Here’s the advice Bryson DeChambeau would give his 10-year-old self

Though he’s only 27, Bryson DeChambeau has been a standout for what seems like a very long time. His pre-PGA-Tour credentials are well known: wins at both the 2015 NCAA Championship and U.S. Amateur propelled him into rarefied air, making him only the fifth golfer in history to achieve such a feat in the same year.

Since then, DeChambeau has accumulated seven PGA Tour wins, including the 2020 U.S. Open at Winged Foot, and amassed more than $21 million in earnings on the course alone. Not only has his physical transformation given him a reputation as one of the hardest workers on Tour, but his analytical mind and willingness to think outside the box has made him a revolutionary figure when it comes to the way both players and manufacturers view the game and its equipment.

For DeChambeau, his success both on and off the course has surpassed even his own childhood dreams. So given what he knows now, what advice would DeChambeau give his 10-year-old self?

Bryson DeChambeau
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“I would tell him to be patient,” DeChambeau told “I was always someone that wanted it now, and it had to be done today. There’s something in life — it’s difficult to explain, but for me, as time has gone on, I realized patience is a virtue, because it makes you realize and understand what’s going on.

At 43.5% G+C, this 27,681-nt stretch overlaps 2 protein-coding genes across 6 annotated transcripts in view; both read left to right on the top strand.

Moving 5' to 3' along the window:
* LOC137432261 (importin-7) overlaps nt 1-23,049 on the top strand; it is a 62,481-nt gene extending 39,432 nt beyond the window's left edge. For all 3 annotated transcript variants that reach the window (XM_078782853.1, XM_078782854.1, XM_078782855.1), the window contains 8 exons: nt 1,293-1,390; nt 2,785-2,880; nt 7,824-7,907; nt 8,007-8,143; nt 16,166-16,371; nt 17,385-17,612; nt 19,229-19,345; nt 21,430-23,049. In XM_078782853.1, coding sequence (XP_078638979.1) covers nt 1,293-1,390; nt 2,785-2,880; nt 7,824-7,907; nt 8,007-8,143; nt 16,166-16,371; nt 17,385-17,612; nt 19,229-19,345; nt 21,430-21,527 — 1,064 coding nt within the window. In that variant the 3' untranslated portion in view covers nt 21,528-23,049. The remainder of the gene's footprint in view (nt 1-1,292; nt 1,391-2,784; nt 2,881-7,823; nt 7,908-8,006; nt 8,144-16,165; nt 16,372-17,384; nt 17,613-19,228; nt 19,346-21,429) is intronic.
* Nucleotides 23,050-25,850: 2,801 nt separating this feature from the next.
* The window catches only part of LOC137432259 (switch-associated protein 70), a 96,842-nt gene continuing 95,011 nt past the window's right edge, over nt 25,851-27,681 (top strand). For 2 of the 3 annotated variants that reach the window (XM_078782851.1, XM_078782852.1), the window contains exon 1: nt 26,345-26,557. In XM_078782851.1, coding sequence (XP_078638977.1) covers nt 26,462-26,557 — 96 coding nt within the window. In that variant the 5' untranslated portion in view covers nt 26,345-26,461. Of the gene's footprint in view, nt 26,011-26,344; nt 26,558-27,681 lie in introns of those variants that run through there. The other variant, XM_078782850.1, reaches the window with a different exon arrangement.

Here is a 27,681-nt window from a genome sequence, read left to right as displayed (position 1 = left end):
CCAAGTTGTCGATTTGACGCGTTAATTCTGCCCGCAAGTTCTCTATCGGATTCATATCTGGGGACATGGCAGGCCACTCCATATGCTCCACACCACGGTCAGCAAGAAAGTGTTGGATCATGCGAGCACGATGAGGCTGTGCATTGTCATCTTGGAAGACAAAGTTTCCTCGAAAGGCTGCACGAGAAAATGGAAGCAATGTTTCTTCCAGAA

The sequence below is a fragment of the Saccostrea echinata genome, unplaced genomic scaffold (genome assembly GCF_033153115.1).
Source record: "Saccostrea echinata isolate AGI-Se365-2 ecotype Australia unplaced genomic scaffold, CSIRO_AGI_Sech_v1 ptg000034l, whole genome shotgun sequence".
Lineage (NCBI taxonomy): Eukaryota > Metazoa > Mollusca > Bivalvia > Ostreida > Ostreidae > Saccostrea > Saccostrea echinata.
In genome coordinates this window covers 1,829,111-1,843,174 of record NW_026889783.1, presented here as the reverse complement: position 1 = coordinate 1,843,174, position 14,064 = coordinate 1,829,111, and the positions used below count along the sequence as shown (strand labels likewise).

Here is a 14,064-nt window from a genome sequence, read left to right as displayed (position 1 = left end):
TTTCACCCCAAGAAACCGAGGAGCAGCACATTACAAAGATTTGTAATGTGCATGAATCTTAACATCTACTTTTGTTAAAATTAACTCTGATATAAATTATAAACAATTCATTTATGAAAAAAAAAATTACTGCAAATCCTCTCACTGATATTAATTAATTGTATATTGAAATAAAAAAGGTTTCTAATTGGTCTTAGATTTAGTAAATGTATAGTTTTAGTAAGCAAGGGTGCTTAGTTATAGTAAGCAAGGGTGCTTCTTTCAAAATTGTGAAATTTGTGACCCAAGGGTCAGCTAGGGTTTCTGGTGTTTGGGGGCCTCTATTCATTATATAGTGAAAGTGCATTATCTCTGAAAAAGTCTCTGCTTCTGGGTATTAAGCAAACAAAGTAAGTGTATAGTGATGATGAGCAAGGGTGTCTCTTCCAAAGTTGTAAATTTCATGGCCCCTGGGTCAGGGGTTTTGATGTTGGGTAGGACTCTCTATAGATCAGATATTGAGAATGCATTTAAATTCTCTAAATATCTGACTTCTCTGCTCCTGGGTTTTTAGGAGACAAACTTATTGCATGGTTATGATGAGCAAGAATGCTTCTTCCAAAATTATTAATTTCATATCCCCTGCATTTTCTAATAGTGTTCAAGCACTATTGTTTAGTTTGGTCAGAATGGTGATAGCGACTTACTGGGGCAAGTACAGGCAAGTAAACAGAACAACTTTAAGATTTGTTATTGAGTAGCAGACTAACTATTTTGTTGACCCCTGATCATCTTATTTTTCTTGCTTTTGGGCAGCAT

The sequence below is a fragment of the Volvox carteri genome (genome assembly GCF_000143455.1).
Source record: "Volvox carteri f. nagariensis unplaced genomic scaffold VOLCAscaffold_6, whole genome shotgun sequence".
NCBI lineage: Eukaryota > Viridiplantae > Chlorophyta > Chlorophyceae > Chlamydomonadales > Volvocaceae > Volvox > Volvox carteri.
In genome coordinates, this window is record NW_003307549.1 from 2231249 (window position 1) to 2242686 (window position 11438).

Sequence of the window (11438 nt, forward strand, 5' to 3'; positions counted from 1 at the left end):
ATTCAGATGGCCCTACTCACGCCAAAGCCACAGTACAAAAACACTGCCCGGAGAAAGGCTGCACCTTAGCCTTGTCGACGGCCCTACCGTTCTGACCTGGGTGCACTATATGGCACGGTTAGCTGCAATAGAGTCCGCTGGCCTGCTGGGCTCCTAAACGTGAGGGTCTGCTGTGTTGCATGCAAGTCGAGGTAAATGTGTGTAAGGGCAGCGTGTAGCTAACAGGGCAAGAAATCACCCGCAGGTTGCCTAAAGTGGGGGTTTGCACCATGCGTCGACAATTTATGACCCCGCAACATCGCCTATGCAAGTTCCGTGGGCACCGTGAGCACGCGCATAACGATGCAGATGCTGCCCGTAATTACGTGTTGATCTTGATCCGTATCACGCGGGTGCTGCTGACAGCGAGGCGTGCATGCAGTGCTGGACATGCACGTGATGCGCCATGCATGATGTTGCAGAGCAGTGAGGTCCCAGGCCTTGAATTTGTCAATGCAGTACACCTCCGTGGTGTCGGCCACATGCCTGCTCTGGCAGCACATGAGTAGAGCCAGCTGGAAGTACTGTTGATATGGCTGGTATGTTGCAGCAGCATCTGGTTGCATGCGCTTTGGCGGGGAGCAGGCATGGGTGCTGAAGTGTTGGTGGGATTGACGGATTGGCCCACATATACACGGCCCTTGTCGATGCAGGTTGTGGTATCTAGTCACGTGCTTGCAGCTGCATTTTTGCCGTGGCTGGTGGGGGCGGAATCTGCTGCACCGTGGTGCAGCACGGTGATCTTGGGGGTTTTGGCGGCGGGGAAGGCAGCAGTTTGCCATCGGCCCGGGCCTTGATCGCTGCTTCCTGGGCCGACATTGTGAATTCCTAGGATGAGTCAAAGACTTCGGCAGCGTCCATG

“[Patience] helps you come up with a better game plan for the future. When you’re a little more patient and thinking about the whole situation as much as possible, rather than just thinking what you think is right — I need it now. That’s what I would tell him. I’d say just be patient and appreciate what comes your way.”

If patience didn’t come easily to young Bryson, there are two qualities that have remained steadfast through the years: his dedication and competitive spirit.

“No matter what the situation was, whether it was volleyball, basketball, or trying to beat my brother in roller-hockey when he was 12 years older than me, there was always a competitive nature to it,” he said. “My dad pushed me a lot — in a good way. He never forced me to do anything. He just said, if you’re going to do something, give it your all. And he made sure that I gave it my all. And that’s something I still have today.”

Good advice, for any age. Editor

As a four-year member of Columbia’s inaugural class of female varsity golfers, Jessica can out-birdie everyone on the masthead. She can out-hustle them in the office, too, where she’s primarily responsible for producing both print and online features, and overseeing major special projects, such as GOLF’s inaugural Style Is­sue, which debuted in February 2018. Her origi­nal interview series, “A Round With,” debuted in November of 2015, and appeared in both in the magazine and in video form on